Last month, the world of athletics was rocked by a truly extraordinary sound: as the name “Justin Gatlin” was announced on the loud speaker following the 100-metre final at the World Championships in London, a large proportion of the crowd voiced their discontent.
The deafening boos were a sign of frustration from fans who felt that their favourite, the inimitable Usain Bolt, had been cheated by a man who had, well, cheated in the past. Although Gatlin served a four-year ban after testing positive for testosterone in 2006, certain fans feel that he has irrevocably tarnished the image of the sport – just as road cycling was torn apart by the revelations of Lance Armstrong’s long-term doping in 2012.
For a long time, tennis and its governing bodies have tried to rise above these sideshows, presenting a wholesome, squeaky-clean image of the sport. Apart from the odd “recreational” drug scandal – think cocaine and methamphetamine – tennis seemed to be free of performance-enhancing drugs (PEDs). However, there had always been quiet whispers and rumours that all is not exactly as it seems.
“Naivety says that tennis is clean, the way it’s been all the way through,” Roger Federer told CNN back in 2013. “It’s pretty good, of course every sport always has some cases. But I think our sport needs to do the upmost to try to make sure the integrity stays and that the fans don’t tune into different sports just because they don’t trust the players anymore.” Federer’s comments came after Novak Djokovic, who was then the World No.1, told journalists that he hadn’t been tested for six months.
However, that naivety finally came crumbling down after the shock news that Maria Sharapova, a five-time Grand Slam champion, had failed a drugs test at the 2016 Australian Open. She had tested positive for meldonium, a substance normally used in heart medication that increases the oxygen supply in the blood. It was added to World Anti-Doping Agency’s (WADA) list of banned substances at the start of that year.
Despite Sharapova’s protestations that she had been taking the drug to combat magnesium deficiency, she was widely condemned by the leading lights of the sport: in typically forthright style, Andy Murray said: “If you’re taking a prescription drug and you’re not using it for what that drug was meant for, then you don’t need it, so you’re just using it for the performance enhancing benefits that drug is giving you. And I don’t think that that’s right.”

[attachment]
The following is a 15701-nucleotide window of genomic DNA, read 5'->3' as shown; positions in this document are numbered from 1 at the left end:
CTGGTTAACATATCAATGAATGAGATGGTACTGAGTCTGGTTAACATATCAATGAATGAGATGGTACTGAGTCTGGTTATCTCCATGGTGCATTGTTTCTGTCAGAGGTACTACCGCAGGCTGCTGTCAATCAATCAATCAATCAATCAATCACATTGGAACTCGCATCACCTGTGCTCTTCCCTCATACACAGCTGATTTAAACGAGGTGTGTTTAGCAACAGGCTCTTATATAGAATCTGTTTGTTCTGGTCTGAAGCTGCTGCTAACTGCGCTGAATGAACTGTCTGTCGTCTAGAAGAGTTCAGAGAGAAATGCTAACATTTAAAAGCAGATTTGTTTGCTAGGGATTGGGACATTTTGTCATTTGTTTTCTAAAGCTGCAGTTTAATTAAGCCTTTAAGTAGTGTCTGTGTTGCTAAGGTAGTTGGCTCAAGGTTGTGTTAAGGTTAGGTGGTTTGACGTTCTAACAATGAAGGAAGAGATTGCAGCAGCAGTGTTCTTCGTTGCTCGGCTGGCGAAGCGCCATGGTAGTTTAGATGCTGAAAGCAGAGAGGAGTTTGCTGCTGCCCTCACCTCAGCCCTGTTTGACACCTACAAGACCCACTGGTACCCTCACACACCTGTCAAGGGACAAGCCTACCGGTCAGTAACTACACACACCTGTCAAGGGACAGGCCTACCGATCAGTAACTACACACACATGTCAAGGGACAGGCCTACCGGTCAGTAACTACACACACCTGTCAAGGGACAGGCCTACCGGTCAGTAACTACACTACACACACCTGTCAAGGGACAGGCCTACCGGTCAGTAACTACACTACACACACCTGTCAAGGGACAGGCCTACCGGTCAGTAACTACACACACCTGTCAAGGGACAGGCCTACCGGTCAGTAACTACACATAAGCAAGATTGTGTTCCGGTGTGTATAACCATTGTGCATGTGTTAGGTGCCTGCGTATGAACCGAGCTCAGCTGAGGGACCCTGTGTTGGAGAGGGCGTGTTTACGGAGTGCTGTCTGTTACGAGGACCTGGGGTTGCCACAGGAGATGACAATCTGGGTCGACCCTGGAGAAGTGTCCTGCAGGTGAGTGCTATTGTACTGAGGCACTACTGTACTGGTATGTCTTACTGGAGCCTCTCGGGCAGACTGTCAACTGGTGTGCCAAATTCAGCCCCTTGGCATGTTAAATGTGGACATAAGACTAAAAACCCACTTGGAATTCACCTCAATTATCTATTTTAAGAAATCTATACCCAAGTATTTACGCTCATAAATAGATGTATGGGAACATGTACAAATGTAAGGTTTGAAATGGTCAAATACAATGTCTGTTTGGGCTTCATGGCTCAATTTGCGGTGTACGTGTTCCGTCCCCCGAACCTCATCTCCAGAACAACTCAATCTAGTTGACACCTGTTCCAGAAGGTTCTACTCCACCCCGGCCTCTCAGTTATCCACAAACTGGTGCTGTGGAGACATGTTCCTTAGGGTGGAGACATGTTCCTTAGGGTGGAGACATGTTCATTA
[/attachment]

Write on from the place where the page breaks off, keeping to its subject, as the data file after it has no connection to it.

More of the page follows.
Sharapova was banned from the sport for two years, a sentence that was later reduced to 15 months. She returned to the WTA tour on 26 April this year.
But key questions still remain: why would an ultra-talented sportsperson such as Sharapova turn “to the dark side” in the first place? Do the physical benefits really outweigh the risk of being banned from the sport you love and have dedicated your life to playing?
Moreover, what psychological factors are at play? How do the players justify their drug-taking to themselves?
The use of performance-enhancing substances dates back to the days of Viking warriors (allegedly) consuming hallucinogenic mushrooms to enter a trance-like “berserk” state and, even earlier, Roman charioteers drinking “herbal infusions” to gain the upper hand during a race.
While modern athletes no longer guzzle shrooms while raiding Northumbrian monasteries, there’s still a range of banned drugs that offer a physical “legs up” – without any of the hard work. The five main types are as follows:
- Anabolic steroids. Perhaps the most famous performance-enhancing drugs, anabolic steroids allow athletes to both build muscle more quickly and train harder. Anabolic steroids were used in East Germany’s state-sponsored doping programme, which resulted in the communist country punching well above its weight at the Olympics.
- Stimulants. While you naturally produce a stimulant (adrenaline), other drugs such as amphetamines, ephedrine, cocaine and caffeine can be used for an unnatural energy boost. In the word’s of the International Tennis Federation’s (ITF) anti-doping portal: “Stimulants are used by athletes to attain increased alertness, reduce tiredness and to increase competitiveness and aggression.”
- Diuretics. By increasing the amount of urine and excretion, surely one of the least pleasant words in the English language, that the body produces, diuretics allow nefarious athletes to lose weight very quickly (for example, if they’re a boxer before a weigh-in) and even hide other illegal substances in the body by diluting them.